Where to stay in Bimini Islands

Alice Town, on North Bimini, is the commercial center of Bimini. Many hotels, bars and restaurants can be found there along the main street of King’s Highway. The Chalk’s seaplane lands there. The largest hotels have marina facilities. Many dive charters operate from Alice Town. If you decide to spend a day on land, there are several public beaches, an Open Air Market, and the Hemingway Museum.

The island is tiny enough that you can walk around it in half a day. Or rent a bicycle or golf cart for exploring. Bimini follows British driving laws and there are just as many golf carts & bicycles on the road as cars, so use caution. North Bimini is connected to South Bimini by ferry. South Bimini is quieter and mostly residential, but more and more cottages, condos, and resorts are developing here each year.

Marine life in Bimini Islands

More than 20 of Bimini’s dive spots have permanent mooring buoys installed and available for you. The dives in the Gulfstream waters range from the exploration of shallow waters to wall drops and wreck diving.

Head to the deep waters of the Gulfstream to the West of Bimini for a chance to spot dolphins, turtles, stingrays and even nurse or reef sharks.

Snorkeling is possible from the public beaches and from hotel beaches. One of the most interesting sites to dive or snorkel is the legendary “Atlantis Road.”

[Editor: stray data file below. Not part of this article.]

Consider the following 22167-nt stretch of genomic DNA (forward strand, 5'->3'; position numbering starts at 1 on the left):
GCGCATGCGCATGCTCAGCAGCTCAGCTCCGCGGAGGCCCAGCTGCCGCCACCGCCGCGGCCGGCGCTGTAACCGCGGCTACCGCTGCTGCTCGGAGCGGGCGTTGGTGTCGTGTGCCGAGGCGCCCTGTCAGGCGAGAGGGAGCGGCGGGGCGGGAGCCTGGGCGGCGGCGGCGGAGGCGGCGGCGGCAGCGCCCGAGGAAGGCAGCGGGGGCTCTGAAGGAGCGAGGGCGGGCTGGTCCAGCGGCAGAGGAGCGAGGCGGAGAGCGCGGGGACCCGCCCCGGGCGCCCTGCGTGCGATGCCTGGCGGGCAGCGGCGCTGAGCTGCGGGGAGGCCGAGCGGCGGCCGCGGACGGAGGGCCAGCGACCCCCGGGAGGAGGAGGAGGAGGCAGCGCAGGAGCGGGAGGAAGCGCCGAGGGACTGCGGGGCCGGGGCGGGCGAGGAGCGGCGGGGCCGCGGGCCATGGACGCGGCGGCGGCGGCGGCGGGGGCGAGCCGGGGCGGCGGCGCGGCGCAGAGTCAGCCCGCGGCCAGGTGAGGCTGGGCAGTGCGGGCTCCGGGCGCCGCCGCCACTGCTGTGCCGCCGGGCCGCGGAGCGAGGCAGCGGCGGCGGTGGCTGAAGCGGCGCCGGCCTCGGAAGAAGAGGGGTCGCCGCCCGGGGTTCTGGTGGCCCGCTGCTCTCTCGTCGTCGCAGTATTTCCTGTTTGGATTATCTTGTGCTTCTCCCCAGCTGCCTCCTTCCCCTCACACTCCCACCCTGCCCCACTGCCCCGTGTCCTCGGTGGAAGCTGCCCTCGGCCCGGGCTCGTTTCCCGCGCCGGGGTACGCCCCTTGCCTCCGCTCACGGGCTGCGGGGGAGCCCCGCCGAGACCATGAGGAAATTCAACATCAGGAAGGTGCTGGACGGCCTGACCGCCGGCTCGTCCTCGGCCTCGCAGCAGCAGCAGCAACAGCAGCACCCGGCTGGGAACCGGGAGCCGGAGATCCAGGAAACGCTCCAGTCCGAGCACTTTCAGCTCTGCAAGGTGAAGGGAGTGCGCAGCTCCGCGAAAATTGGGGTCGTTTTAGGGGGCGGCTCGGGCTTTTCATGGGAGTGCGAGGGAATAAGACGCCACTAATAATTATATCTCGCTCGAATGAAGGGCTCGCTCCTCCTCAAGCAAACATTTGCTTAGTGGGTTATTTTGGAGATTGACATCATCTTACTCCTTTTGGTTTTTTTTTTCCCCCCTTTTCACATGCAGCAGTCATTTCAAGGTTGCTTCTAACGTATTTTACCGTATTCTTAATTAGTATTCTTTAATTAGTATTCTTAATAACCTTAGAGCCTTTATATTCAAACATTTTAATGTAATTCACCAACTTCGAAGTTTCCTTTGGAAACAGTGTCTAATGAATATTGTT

Just offshore of North Bimini are limestone blocks in about 15-20 feet of water. Many people speculate that the blocks are the remains of an underwater road to the lost continent of Atlantis. Whether you believe in the legend of Atlantis or not, this site is still a great dive spot.

Many divers consider Tuna Alley and the Victory Reefs to be some of the best dive sites in the Caribbean. These prolific reefs are home to thousands of colorful fish and corals. The reefs gradually slope from 40 feet to 100 feet into the Florida Straits with plenty of drop-offs, swim-throughs and caverns to explore. The Sapona is a very shallow wreck perfect for snorkelers. Much of the rusted ship is above water. Another popular deep water wreck is the Bimini Barge which has structure visible in depths of 65-100 feet of water.

The best dive sites in Bimini Islands

Tuna Alley

Average Depth: 50 ft. / 15 m
Max Depth: 100 ft. / 30 m


  • Wall or Drop-off
  • Coral Reef
  • Mooring Buoys

With its pristine beaches, the Tuna Alley is often called one of the best dive sites in all of the Caribbean. Divers can swim along a 45 feet canyon that gently slopes down to 80-100 feet. This spot is similar to diving in Japanese Gardens in Aqaba, Jordan.

When the Gulf Stream current is running, the Tuna Alley site is a great drift dive. Its name comes from the schools of tuna often found swimming along the reef. The large species you might encounter in the deep blue water are loggerhead turtles and reef or nurse sharks.

Victory Reef

Average Depth: 40 ft. / 12 m
Max Depth: 85 ft. / 26 m


  • Coral Reef
  • 3 Mooring Buoys (North, Middle and South Victory Reef)

Located close to Tuna Alley, the Victory Reef is a five-mile stretch that runs along the edge of the Gulf stream. There are several fantastic dive spots with cliffs, swim-throughs, and caves and the known spots are Rainbow Valley, Cathedral, and the Sponge Gardens. On the reef, you can spot sea turtles, sharks, rays, tangs, parrot-, angel-, and spadefish.

When waters are calm, visibility can reach over 100 feet. When the Gulf Stream is ripping, it makes better conditions for a drift dive.


Average Depth: 15 ft. / 5 m
Max Depth: 20 ft. / 6 m


  • Wreck Site
  • Artificial Reef
  • Good Snorkeling